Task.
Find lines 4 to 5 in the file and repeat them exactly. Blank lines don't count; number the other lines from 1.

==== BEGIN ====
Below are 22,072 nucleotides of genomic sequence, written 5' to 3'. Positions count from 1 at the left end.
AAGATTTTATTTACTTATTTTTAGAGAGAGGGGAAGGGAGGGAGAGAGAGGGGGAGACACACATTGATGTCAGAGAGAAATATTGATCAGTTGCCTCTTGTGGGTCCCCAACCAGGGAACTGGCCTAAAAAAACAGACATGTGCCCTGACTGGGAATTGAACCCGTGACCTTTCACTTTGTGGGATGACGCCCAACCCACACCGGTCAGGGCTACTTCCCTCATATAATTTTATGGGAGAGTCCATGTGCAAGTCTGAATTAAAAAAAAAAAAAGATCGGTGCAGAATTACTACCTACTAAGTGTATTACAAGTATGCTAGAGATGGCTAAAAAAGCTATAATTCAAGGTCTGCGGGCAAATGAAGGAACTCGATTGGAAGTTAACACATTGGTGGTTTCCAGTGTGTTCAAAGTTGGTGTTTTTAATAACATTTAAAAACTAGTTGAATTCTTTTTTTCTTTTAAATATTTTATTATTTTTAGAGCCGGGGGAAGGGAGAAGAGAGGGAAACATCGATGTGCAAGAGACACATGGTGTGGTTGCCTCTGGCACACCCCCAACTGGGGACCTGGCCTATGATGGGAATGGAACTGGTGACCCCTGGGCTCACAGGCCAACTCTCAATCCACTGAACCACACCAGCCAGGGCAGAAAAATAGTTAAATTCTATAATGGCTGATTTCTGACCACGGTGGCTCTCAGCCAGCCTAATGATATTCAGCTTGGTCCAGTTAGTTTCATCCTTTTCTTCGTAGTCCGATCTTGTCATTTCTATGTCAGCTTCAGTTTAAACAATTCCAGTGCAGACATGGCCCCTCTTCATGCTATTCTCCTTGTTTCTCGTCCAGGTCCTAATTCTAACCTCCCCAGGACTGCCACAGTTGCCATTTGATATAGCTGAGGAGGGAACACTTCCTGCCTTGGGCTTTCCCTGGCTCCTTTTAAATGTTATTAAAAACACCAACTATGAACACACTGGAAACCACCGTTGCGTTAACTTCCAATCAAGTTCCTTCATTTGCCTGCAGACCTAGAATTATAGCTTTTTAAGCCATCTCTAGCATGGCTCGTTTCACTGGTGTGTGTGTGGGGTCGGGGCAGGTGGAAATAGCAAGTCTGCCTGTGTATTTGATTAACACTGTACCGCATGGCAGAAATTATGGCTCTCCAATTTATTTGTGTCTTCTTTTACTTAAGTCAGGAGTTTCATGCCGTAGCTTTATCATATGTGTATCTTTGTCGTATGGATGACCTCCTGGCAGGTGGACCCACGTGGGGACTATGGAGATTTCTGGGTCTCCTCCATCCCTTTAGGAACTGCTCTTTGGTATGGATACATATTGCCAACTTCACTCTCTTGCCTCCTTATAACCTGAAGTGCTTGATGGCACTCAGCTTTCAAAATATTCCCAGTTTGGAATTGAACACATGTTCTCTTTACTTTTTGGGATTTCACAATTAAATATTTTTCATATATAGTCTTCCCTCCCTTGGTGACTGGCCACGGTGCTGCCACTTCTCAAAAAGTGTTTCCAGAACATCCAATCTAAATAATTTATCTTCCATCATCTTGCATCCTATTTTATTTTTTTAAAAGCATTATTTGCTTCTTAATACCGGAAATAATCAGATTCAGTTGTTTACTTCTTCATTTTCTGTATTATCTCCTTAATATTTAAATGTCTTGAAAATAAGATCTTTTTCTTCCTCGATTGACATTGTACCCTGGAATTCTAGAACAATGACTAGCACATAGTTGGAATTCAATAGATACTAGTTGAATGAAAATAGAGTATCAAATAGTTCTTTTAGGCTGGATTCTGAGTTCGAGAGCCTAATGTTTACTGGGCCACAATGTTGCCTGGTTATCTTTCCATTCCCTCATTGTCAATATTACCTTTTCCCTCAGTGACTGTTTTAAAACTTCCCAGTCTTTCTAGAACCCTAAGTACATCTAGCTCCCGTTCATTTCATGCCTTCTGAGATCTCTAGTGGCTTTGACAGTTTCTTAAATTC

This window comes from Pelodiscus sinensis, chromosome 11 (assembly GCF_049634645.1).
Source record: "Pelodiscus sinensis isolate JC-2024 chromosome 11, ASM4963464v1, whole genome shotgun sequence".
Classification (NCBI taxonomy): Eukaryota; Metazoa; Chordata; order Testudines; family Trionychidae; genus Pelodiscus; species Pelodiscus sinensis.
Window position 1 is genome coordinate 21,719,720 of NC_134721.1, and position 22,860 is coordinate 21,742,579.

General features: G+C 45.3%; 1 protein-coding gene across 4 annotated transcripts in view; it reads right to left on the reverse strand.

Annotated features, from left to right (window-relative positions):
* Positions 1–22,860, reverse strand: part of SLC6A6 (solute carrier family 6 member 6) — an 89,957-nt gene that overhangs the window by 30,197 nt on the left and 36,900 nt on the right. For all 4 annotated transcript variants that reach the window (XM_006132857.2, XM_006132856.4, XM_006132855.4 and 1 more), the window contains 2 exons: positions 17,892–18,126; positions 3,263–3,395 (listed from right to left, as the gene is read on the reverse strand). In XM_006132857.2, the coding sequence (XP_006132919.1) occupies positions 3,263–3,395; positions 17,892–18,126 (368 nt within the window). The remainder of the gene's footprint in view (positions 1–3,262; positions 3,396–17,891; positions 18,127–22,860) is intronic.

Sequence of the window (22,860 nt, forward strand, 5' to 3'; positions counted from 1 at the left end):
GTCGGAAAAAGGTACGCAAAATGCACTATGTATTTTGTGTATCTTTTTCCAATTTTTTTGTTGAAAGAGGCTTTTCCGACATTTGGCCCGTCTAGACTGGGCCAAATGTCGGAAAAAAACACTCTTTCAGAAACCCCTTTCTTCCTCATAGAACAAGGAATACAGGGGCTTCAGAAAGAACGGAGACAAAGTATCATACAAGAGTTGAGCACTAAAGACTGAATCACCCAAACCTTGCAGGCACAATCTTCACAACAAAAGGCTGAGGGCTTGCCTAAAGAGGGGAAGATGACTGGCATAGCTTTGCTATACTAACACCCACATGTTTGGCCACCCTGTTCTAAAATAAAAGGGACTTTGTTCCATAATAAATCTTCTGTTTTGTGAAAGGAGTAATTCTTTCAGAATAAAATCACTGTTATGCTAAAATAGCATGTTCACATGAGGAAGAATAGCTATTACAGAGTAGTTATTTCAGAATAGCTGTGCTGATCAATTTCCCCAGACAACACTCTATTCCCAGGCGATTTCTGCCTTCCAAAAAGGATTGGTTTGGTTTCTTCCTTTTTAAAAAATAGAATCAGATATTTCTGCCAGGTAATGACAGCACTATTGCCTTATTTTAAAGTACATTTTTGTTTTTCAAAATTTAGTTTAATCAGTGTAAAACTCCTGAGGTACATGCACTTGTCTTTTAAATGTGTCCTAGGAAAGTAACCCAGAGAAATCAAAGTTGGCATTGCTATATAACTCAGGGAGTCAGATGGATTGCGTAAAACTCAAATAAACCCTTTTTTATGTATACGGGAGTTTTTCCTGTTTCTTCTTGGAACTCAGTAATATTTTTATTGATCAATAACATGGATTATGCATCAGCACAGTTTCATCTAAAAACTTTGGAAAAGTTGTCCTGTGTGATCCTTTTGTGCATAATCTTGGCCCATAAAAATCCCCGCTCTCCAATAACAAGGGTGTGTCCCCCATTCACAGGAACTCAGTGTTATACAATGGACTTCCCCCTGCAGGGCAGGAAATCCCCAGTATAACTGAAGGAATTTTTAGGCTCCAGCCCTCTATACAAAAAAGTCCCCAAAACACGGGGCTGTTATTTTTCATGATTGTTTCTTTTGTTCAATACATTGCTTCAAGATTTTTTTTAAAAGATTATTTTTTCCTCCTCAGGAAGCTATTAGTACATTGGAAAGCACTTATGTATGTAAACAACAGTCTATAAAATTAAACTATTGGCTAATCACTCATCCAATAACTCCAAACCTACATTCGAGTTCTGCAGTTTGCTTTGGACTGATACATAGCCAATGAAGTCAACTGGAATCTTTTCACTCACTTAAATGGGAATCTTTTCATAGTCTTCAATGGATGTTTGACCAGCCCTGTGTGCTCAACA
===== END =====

Source record: "Pelodiscus sinensis isolate JC-2024 chromosome 11, ASM4963464v1, whole genome shotgun sequence".
Classification (NCBI taxonomy): Eukaryota; Metazoa; Chordata; order Testudines; family Trionychidae; genus Pelodiscus; species Pelodiscus sinensis.